Study finds red meat exports deliver excellent returns to U.S. corn producers

The U.S. Meat Export Federation (USMEF) commissioned a study aimed at quantifying the value delivered to U.S. corn producers through exports of beef, pork and lamb. The independent study was conducted by World Perspectives, a leading agricultural consulting firm.

“What we tried to do in this report was to see how red meat exports affect the price of a bushel of corn, the amount of corn that is used and the use of DDGs,” said Dave Juday, World Perspectives senior analyst. “USDA’s baseline projections show that corn use over the next 10 years for feeding domestic livestock will grow 17%.”

Using those same projections, food use is expected to decrease by 2%  and biofuels use will go down by 3%.

“Clearly what is driving the market is feed use and herd expansion and what’s driving that is exports,” Juday said. “One out of every 3 additional pounds of U.S. beef produced over the next 10 years will go to the export market and one out of every 2.75 pounds of additional pork produced over the next 10 years will also go to the export market.”

On a per-head basis, 800-pound calves fed to 1,360 pounds each consume 35 bushels of corn and 806 pounds of distiller’s dried grains with solubles (DDGS). Each 12-pound pig finished to 284 pounds consumes 11 bushels of corn, 37 pounds of DDGS and 136 pounds of soybean meal.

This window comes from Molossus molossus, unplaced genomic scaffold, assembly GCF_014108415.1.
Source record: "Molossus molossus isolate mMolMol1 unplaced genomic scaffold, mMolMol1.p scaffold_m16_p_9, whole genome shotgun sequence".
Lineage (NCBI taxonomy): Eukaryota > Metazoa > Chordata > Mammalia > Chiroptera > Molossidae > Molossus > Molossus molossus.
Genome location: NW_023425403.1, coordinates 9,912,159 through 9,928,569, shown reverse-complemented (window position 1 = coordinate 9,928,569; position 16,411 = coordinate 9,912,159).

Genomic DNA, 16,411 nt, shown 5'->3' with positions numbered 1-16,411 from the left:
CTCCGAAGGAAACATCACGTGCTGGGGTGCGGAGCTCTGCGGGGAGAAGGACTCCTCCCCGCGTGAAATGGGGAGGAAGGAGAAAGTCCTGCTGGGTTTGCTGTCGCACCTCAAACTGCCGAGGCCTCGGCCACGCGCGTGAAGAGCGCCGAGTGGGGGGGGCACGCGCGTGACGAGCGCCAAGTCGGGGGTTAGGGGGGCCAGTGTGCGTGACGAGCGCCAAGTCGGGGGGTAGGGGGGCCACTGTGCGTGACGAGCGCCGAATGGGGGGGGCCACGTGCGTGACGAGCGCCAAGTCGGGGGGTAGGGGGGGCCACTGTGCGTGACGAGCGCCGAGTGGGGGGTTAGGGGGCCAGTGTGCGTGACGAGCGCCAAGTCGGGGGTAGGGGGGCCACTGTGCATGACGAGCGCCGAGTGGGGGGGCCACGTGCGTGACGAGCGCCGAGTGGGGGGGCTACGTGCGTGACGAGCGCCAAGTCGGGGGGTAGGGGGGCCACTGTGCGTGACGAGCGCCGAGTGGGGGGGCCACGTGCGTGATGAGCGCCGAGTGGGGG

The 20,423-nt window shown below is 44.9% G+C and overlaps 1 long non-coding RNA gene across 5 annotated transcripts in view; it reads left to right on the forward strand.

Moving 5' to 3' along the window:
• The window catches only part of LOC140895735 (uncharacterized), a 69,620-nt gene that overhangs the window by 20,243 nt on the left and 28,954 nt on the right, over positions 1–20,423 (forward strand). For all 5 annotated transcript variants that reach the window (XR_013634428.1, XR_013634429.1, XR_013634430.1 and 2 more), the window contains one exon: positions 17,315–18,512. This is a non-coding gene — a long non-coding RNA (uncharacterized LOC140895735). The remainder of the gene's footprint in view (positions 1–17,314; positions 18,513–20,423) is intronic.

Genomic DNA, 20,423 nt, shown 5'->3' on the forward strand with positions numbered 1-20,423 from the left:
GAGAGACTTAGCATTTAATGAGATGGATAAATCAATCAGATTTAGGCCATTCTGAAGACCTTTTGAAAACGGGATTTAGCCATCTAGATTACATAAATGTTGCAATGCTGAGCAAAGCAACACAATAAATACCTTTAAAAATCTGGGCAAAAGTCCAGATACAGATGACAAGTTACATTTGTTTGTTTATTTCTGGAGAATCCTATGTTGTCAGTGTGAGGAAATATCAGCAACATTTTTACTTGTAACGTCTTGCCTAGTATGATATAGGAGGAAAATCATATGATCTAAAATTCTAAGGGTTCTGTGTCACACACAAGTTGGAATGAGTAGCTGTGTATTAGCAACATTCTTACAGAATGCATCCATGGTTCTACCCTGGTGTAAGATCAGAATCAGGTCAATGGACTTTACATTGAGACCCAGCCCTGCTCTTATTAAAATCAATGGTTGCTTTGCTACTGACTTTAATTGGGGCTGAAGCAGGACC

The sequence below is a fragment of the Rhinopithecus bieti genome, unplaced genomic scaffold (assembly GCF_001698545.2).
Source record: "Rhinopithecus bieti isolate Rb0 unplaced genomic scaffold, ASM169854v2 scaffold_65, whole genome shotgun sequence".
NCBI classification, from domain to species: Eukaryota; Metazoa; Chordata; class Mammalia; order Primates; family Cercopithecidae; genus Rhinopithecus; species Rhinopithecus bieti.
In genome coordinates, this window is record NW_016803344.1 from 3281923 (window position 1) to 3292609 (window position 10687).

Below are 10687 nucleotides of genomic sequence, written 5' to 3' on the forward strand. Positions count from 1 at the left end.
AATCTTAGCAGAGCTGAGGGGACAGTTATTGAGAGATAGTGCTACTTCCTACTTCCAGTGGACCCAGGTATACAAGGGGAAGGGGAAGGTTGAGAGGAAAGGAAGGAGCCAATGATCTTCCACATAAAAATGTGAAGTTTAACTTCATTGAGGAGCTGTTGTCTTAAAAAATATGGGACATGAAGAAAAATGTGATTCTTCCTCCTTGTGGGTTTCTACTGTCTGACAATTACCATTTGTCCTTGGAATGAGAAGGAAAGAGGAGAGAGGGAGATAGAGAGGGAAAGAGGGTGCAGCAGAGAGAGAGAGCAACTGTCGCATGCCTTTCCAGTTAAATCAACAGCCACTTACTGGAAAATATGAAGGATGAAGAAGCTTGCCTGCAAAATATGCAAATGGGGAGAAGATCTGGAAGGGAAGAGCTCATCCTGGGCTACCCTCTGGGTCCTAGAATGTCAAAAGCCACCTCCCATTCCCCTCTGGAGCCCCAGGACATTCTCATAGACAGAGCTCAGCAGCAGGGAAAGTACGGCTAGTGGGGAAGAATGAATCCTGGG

World Perspectives analyzed feed rations and U.S. livestock production practices to establish feed use and then used beef and pork export data to determine the amount of consumption attributable to red meat exports, finding that 2015 exports accounted for:

·         355 million bushels (or 2.1 million acres) of corn

·         $1.3 billion in value to corn

·         1.48 million tons of DDGS (169 million bushel equivalent)

·         $205.4 million in value to DDGS

·         11.7 million tons (or 3.1 million acres) of combined corn and DDGS fed

Looking ahead, red meat exports’ positive impact on the corn sector looks even stronger. The study projects that indirect exports of corn through red meat exports will grow from 355.5 million bushels in 2015 to 482.4 million bushels in 2025, an increase of nearly one-third. Indirect exports of DDGS would jump from 1.48 million tons in 2015 to 2.14 million tons in 2025, a 44% increase. Over the next 10 years, the value of red meat exports to corn is estimated to be about $16.1 billion.

“Instead of a season average annual price of $3.60 a bushel for corn, it would’ve been about $3.15 a bushel, or a $6 billion difference for the corn industry,” Juday said. “Eighty-three percent of corn is produced by the top 10 states, so if you divide that $16.1 billion among those states you can see the kind of impact that is going to have on local economies.”

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